NASA May Be Planning Lunar Exploration as a Stepping Stone to Mars

By Wesley Fenlon

NASA has reportedly been waiting until after the presidential election to announce the future of its manned space program.

NASA last set a man down on the moon in December 1972. Almost exactly 40 years later, the administration may be planning to announce a return mission to the moon's neck of the woods, with the intent of establishing a space station in orbit on the far side of the moon. The case for more manned space exploration has been building for most of 2012, but after last week's presidential election space policy expert John Logsdon said that NASA was waiting for an Obama re-election before revealing its plans to the public.

In 2010, Obama tasked NASA with a mission: Reach and explore an asteroid by 2025. Building a space station around the moon may now be part of that plan, as it would provide a staging ground for manned flights to near-Earth asteroids and, by the 2030s, Mars. Astronauts may not be setting boots on the lunar surface during the mission--according to The Verge, the RESOLVE rover will explore the surface of the moon, drilling for water and other useful minerals. Any discovered resources could then be harvested from the moon.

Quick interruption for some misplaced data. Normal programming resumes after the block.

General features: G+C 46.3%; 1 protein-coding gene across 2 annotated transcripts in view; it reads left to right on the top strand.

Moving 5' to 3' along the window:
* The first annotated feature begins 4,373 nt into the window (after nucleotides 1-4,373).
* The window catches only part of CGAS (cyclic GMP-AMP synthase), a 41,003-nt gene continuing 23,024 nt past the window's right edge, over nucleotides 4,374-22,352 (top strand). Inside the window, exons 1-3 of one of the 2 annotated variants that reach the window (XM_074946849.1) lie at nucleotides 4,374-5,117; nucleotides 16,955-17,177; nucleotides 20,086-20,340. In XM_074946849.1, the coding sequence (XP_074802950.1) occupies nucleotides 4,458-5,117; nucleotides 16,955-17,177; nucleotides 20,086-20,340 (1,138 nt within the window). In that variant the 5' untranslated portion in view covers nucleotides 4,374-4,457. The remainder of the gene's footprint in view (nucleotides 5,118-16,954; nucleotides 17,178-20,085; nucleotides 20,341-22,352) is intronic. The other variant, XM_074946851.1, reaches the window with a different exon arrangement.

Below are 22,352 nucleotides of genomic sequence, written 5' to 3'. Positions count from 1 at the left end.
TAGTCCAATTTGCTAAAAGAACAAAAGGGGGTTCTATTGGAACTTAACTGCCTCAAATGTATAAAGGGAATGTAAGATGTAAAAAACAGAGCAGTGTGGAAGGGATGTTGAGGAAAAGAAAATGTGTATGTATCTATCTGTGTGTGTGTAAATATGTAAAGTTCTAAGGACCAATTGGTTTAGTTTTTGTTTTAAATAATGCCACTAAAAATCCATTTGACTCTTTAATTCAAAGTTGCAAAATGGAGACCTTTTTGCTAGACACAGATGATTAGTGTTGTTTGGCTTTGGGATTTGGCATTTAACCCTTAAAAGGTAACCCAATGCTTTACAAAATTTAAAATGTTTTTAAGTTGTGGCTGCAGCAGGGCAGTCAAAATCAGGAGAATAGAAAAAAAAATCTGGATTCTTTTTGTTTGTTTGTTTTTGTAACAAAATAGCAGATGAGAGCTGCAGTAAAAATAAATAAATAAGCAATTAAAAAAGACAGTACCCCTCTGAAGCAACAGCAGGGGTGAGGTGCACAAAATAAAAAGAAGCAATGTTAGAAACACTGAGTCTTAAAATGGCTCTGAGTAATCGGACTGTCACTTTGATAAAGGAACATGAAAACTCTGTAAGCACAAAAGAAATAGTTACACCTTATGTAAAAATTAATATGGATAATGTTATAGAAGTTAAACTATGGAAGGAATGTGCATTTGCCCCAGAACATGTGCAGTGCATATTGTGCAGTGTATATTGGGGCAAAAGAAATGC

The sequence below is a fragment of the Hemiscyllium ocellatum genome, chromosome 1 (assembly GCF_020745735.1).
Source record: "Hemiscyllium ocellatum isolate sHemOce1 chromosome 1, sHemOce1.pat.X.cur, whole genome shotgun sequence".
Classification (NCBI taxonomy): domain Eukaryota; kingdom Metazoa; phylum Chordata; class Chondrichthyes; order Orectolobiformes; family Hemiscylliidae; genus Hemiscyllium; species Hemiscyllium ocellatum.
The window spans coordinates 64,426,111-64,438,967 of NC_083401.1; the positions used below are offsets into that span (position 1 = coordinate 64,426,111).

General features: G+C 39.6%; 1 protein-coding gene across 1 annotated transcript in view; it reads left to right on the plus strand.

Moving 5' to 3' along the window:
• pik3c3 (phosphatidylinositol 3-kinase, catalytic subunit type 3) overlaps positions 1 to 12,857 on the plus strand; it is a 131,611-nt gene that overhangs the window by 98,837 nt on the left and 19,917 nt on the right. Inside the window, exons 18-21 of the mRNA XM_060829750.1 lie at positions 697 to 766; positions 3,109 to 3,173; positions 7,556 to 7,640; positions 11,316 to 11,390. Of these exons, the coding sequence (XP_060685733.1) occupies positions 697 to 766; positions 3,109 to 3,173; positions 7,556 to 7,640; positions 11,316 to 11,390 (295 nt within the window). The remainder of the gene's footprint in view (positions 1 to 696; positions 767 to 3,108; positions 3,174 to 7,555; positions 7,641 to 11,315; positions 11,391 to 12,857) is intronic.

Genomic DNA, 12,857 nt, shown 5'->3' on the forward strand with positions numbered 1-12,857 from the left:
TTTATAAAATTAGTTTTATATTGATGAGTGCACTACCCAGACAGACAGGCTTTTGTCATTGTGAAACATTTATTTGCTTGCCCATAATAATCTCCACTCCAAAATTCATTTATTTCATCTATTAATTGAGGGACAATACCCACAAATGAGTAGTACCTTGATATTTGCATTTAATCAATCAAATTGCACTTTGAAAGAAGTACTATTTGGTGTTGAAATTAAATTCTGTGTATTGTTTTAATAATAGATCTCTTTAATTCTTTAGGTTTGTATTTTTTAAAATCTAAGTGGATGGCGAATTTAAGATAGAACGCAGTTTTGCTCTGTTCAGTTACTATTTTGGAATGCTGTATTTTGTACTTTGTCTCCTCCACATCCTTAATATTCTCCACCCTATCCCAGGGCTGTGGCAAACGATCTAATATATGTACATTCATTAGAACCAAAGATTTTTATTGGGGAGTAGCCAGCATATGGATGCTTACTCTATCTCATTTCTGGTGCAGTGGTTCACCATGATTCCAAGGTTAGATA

While it would be an enormous undertaking to mine water or other resources on the moon, establishing that sort of lunar operation would ease the burden on shuttles launching from Earth, which have to burn enormous amounts of rocket fuel to escape the planet's gravity. Picking up those resources from the moon and outfitting for longer flights at an orbiting lunar station would make trips to asteroids or Mars far more viable.

A leaked NASA memo from earlier this year called for the station to be built at LaGrange Point 2 between the Earth and moon--a spot about 37,000 miles on the far side of the moon where the gravitational forces of the two bodies balance out. The base would remain relatively stationary, and could be constructed from parts left over from the International Space Station.

NASA's plans for the next two decades of space exploration are expected to be made public in the near future.